Nexial continues to prove to be a vehicle for innovation throughout the company, resulting in significantly speedier workflows with a high degree of accuracy. EP’s tech team in Tempe, Ariz., recently utilized Nexial to write automated validation tests on the inputs being sent to a leading tax services provider. EP partners with this vendor to ensure precise withholding tax computations. In the U.S. alone, there are nearly 20,000 different “incorporated places” with employees’ subject to varying state and city taxes. Nexial allows for testing of hundreds of thousands of complex exponential variations to deliver payroll information to the provider with the utmost accuracy.

One of the biggest benefits of Nexial is that it reduces the need for manual testing, allowing QEs to focus on higher value activity. EP QEs using Nexial no longer need to rely on automation coders. This allows them to essentially function like a Software Development Engineers in Test (SDET), without the need to program. By enabling QEs to use a wide range of automation capabilities, Nexial ultimately is increasing the speed and quality in EP’s software development cycles. Further, a major distinction of Nexial is that it supports a comprehensive range of platforms, including, legacy systems, web (browser), desktop, API/ REST/SOAP, database, batch, ssh. It can be integrated to existing collaboration tools including JIRA and Confluence, and supports FRIP (functional, regression, integration, performance testing).

Open-source platform to the rescue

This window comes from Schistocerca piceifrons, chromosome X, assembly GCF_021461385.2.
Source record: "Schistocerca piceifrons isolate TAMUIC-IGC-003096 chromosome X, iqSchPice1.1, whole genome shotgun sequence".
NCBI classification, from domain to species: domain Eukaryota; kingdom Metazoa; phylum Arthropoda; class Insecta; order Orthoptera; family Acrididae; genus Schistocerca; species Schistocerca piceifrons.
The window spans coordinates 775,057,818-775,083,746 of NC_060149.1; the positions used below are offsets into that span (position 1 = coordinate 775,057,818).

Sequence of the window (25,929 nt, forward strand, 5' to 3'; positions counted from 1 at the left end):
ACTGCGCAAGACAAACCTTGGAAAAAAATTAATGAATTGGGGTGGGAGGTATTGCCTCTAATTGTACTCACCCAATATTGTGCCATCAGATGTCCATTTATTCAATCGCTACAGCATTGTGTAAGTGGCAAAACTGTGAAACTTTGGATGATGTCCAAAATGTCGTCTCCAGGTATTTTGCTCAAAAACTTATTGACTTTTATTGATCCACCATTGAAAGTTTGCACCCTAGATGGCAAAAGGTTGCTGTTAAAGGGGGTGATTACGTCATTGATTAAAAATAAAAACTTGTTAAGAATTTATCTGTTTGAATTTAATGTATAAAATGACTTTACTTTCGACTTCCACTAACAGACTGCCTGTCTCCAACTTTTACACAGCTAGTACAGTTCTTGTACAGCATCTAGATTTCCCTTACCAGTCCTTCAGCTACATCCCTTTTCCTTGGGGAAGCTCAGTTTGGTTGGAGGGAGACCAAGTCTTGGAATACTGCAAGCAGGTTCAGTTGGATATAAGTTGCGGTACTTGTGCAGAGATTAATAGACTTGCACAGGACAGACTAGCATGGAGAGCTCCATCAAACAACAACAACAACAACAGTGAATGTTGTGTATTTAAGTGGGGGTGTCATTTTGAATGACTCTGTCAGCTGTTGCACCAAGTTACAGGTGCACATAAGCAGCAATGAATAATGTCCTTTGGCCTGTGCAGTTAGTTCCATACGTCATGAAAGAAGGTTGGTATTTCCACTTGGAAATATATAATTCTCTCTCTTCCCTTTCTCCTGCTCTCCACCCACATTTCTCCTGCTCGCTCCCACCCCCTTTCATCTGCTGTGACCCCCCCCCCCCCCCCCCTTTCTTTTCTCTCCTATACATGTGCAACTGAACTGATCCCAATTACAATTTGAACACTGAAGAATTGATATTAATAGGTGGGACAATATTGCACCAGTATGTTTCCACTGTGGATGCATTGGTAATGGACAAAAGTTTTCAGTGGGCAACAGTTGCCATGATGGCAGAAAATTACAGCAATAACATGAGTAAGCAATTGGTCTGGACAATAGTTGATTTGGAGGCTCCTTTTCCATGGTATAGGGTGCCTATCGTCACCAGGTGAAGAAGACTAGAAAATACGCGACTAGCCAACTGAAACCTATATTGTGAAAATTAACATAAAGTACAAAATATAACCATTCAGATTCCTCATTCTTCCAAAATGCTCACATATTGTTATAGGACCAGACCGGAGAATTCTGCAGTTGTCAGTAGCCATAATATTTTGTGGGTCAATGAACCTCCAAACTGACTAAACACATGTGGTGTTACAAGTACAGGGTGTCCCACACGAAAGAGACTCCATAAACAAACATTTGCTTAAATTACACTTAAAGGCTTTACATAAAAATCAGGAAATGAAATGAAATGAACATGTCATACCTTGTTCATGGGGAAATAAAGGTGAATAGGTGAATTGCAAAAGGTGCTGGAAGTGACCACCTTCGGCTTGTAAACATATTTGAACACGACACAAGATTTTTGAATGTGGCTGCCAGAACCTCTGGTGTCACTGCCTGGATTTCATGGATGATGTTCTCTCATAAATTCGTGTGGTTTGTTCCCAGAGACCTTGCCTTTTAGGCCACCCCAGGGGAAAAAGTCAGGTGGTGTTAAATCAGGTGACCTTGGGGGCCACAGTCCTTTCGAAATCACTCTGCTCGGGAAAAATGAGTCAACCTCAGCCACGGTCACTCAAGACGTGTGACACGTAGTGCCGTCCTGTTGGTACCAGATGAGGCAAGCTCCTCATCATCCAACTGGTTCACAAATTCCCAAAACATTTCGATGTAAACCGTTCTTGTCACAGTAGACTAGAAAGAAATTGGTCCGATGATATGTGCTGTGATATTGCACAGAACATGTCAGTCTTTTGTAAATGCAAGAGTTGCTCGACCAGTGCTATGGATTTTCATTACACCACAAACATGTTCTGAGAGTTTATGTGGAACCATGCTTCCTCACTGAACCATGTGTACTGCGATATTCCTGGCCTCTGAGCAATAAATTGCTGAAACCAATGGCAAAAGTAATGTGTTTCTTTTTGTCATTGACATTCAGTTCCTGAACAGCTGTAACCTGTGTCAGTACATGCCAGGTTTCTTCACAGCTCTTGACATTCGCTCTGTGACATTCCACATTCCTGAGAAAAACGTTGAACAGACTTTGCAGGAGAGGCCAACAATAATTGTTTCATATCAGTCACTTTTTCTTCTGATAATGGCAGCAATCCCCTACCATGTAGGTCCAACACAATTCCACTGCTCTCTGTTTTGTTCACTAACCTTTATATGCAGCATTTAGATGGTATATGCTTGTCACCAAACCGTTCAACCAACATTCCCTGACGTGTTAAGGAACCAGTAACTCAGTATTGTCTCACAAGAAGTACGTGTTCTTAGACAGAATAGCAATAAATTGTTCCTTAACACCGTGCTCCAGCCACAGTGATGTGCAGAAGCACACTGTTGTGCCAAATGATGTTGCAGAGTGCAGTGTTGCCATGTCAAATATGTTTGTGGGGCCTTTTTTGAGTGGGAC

Nexial can be a game changer in entertainment, a monolithic industry, rife with legacy systems. It’s flexibility and ease of use makes it a highly effective platform for established companies looking to transform traditional testing to modern delivery. Nexial has proven to be instrumental in API, functional and black box testing. Studios and production companies would benefit from Nexial’s open-source platform to reduce reliance on third-party packaged testing tools; a key differentiator in cost containment.

Studios could also use the platform to test production accounting and UI systems. With Nexial, EP has already had significant savings in both time and dollars by cutting out commercial testing tools from top technology providers.

Open-source software is the future, with thriving communities making vital contributions that benefit both companies and the industry.

Due to the sheer number of eyes on the platform, open-source software tends to be reliable, secure, and transparent. As shown with Nexial, open-source is frequently instrumental in providing solutions that are both innovative and cost-effective.

One thing is clear — companies not using open-source software will find it much more difficult to compete. EP encourages our colleagues in the entertainment industry to try this innovative technology and looks forward to seeing contributions from others.


Click here to translate this article
Click here to download the complete .PDF version of this article
Click here to download the entire Spring/Summer 2018 M&E Journal